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Kirigiti, venue for Kikuyu music, dance and sports, to get a facelift

COUNTIES
By Njonjo Kihuria | June 6th 2021

The ongoing construction at the Kirigiti stadium.[Standard]

Kirigiti Stadium, one of the oldest social and sports facilities in Kiambu County, is being constructed to international standards after almost a century of neglect.

Utilisation of Kirigiti grounds for social activities goes back to pre-colonial, colonial and the nascent independent times. Before the British colonised Kenya, locals used Kirigiti as an arena for traditional music, dances and sports, especially wrestling and sparring with short swords (simis) and other indigenous weapons.

This account puts to rest the narrative that Kirigiti was ‘discovered by the white man when he started playing cricket at the venue.

According to Gitu Kahengeri, a Kikuyu elder and Mau Mau war veteran, locals held social activities at Kirigiti and other public grounds even before the colonialists arrived. Some of these included the traditional dance ‘kibata’ that was performed by young men. This was a high-energy dance that included mock fights with the simis that sometimes led to injuries similar to those inflicted in war.

At Kirigiti and other such grounds, including Kiamwangi in Gatundu where Kahengeri was born, people danced to the unity jig known as ‘gicukia’ and ‘ndumo’, a performance by women during happy times.

These grounds were dedicated to traditional performances and although not officially demarcated, individuals would not encroach on them. So, Kirigiti, Kiamwangi, Kamirithu and Mai a Nguo in Limuru, among others, were part of Kikuyu culture long before the white man's arrival.

The ‘modern’ stadium at Kirigiti was constructed by the colonial government in the 1940s as a cricket ground. Kirigiti is supposedly the bastardised pronunciation of cricket. While Kahengeri does not dispute this, he maintains that the white man found the stadium, and not that the stadium did not exist before.

At the onset of the struggle for independence, Kirigiti became the venue for ‘muthirigu’, a dance/ritual pregnant with information on the Mau Mau movement and its mission. Muthirigu was used to spread the resistance gospel across the region.

“I vividly remember the muthirigu activists once coming to Gatundu and using the Kiamwangi grounds to spread their message," says Kahengeri.

One of the muthirigu songs went, ‘githaka, githaka giki, giki githaka twatigiirwo ni iregi’ (this land was left to us by our forefathers).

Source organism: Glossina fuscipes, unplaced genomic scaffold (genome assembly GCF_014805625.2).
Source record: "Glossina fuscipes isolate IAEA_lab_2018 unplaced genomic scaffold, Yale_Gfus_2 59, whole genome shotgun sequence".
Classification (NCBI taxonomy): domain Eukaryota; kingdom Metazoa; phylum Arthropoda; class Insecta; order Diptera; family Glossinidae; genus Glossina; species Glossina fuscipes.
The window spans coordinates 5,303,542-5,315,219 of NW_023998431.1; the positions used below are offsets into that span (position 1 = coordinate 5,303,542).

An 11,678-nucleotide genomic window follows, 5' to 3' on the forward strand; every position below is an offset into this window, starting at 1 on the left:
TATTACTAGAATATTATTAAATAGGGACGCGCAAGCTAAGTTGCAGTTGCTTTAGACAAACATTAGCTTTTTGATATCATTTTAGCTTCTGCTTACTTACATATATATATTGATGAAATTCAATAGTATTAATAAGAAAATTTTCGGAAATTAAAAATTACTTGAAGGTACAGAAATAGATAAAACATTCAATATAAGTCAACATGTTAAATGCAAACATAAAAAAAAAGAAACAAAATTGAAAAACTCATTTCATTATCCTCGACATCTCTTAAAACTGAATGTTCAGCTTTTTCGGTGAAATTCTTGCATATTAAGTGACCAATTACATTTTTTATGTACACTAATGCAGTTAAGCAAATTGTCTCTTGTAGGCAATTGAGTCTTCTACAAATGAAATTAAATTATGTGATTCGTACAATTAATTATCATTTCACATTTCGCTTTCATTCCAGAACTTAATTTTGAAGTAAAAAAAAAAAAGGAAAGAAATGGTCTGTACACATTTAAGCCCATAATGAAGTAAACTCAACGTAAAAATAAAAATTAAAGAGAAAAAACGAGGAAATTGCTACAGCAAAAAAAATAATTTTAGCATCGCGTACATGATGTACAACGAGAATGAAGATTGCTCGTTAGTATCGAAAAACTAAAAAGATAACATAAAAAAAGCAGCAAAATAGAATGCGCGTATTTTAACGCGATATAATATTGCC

The colonialists later turned Kirigiti into a venue where the colonial administrators and collaborating chiefs would call meetings to issue policies and make unrealistic demands on the locals.

The chief native commissioner (CNC), who came from the Nyeri provincial headquarters, would be given the best table to stand on when making his address. Strong young men would hoist him up and bring him down when his lecture was over.

"They did not call people there to discuss development, but mainly to emphasise the master-servant principle. They demanded taxes and insulted us,” said Kahengeri.

The CNC would, for example, go on about how the black man was stupid and his children had nothing but water for brains. It was, in fact, at Kirigiti that the colonial government met in mid-1952 to condemn the Mau Mau movement.

That meeting was attended by leaders such as Jomo Kenyatta, Senior Chief Koinange, Eliud Mathu, Senior Chief Waruhiu and Chief Josiah Njonjo. It concluded that Independence would only achieved through peaceful means.

One of the chiefs urged the British to use their might to crush those causing fear in the country while another leader denounced the Mau Mau movement and said it should be 'uprooted'. A group of African collaborators was formed after the meeting to identify and deal with the freedom fighters.

Before the declaration of the State of Emergency in the early 1950s, Kirigiti made history again when it hosted Jomo Kenyatta for his last struggle-for-independence meeting.

Years later when prisoners were released from detention camps and prisons across the country, those from Kiambu were herded in Kirigiti from where they were processed before being handed over to their local chiefs.

Later, some of the freed detainees formed the Kiambu Youth Association (KYA) in the early 1960s to bring together former detainees, prisoners and those who had been restricted to the emergency villages. The association was also meant to counter the propaganda of district political parties formed by collaborators across the central region with the assistance of the colonial administration.

Before and following the attainment of internal self-rule in 1963, the KYA held several meetings across Kiambu, but a major one slated for Kirigiti was cancelled at the last minute. “Many people had come from across the country but the self-rule government made up of home guards and collaborators would not allow the meeting to go ahead. They feared that the amassing of freedom fighters would endanger its conservative agenda," said Kahengeri.

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